The Monthly.

The second number of the Monthly comes out today, and it contains some very good reading. In fact, it is as entertaining a number of a college magazine as we remember to have seen. The stories in it are exactly what they should be and are excellent in their way. The first one, "The Awakening of Hargrave" is an interesting thing and well written. It is immensely improbable; in truth, when the heroine is supposed to be a Boston girl, it is absolutely impossible - but that makes it none the less entertaining. Hargraves, it must be admitted, are not everyday occurences at Harvard; we may do the same things but certainly on a smaller scale - for it would be more than slightly annoying to some of us to lose five hundred or so on the game. But it is a good story - notwithstanding.

"A Fair Exchange" is a jolly bit of writing and very well worked up. It is as brief and straightforward as it well could be and is assuredly delightful. It is really quite funny and as one thinks it over, one can not help laughing.

Mr. Lewis E. Gates has an article on the "Romantic Elements in Lord Tennyson's Poetry." The conclusions arrived at are summed up in the following paragraph:

"Tennyson, then, resembles the Romantic poets in his lack of sympathy with real life. He lived in a dream-world rather than in the world of real men and real women; and it is the dream-world, with its iridescence of beauty and its simplified and intensified characters, that he portrays for us in his poetry, save where he shows us the distorted pictures of life to be found in the minds of men half-mad with disappointed passion. His impatience of conventional life, his lack of interest in concrete character, and his intense subjectivity, mark him out closely akin to the Romantic poets, and as not having passed beyond the Romantic point of view and the Romantic mood in any such way as Browning, for example, passed beyond them. He was like the Romantic poets, too, in the fact that it was to nature he turned to find escape from the crude actualities of every-day life; and it is probably through his share in the great Romantic work of spiritualizeing nature that he will be most enduringly influential."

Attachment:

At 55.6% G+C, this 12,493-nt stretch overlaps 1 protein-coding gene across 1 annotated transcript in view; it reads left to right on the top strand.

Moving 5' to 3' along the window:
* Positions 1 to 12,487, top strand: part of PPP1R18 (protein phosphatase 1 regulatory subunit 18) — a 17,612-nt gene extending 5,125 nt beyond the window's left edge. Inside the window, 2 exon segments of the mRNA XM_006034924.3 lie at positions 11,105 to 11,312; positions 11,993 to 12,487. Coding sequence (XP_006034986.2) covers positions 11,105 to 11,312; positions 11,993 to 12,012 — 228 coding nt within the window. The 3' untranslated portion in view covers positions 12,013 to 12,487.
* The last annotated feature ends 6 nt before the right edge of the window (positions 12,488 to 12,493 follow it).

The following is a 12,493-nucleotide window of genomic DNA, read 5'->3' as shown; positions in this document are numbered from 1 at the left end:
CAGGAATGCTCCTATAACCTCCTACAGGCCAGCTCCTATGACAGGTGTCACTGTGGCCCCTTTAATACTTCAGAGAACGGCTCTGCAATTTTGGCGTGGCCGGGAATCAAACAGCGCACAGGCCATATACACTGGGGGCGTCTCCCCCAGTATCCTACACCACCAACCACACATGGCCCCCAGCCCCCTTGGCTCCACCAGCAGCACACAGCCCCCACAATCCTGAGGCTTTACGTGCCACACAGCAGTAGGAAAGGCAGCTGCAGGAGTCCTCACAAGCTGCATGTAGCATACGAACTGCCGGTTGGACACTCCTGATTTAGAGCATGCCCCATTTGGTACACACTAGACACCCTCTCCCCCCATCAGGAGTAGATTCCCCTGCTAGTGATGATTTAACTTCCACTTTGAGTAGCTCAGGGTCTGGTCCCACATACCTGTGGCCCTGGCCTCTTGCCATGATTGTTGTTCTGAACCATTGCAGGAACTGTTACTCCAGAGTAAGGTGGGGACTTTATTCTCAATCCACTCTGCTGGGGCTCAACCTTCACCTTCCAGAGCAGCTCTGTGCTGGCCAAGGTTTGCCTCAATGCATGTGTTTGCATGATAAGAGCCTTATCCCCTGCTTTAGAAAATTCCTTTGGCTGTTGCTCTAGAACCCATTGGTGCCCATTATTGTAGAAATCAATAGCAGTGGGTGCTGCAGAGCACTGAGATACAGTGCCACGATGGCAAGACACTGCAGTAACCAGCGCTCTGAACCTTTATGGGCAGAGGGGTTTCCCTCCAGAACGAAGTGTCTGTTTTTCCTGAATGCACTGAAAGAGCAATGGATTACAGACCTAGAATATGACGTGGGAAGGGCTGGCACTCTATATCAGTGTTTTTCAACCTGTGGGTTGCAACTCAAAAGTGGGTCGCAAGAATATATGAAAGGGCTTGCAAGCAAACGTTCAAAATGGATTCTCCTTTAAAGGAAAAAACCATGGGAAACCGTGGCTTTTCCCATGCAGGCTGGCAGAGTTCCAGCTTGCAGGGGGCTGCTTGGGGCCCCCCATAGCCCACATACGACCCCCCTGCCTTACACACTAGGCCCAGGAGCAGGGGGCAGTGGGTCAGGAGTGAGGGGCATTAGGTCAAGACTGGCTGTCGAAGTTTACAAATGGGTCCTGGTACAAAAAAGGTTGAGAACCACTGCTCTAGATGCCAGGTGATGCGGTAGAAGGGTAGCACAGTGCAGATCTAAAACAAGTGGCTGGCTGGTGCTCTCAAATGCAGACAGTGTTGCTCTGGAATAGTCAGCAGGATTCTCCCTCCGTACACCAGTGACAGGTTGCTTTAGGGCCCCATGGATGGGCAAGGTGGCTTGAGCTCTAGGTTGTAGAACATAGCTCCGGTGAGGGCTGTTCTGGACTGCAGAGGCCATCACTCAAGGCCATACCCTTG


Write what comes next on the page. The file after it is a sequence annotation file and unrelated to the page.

Another interesting study is found in the "Notes on Keats," which contain much that is appreciative. They are written rather attractively, too, although the article loses force by the trifling in the third part.

The verse of the number is entitled "The Siren's Isle" and "Tennyson."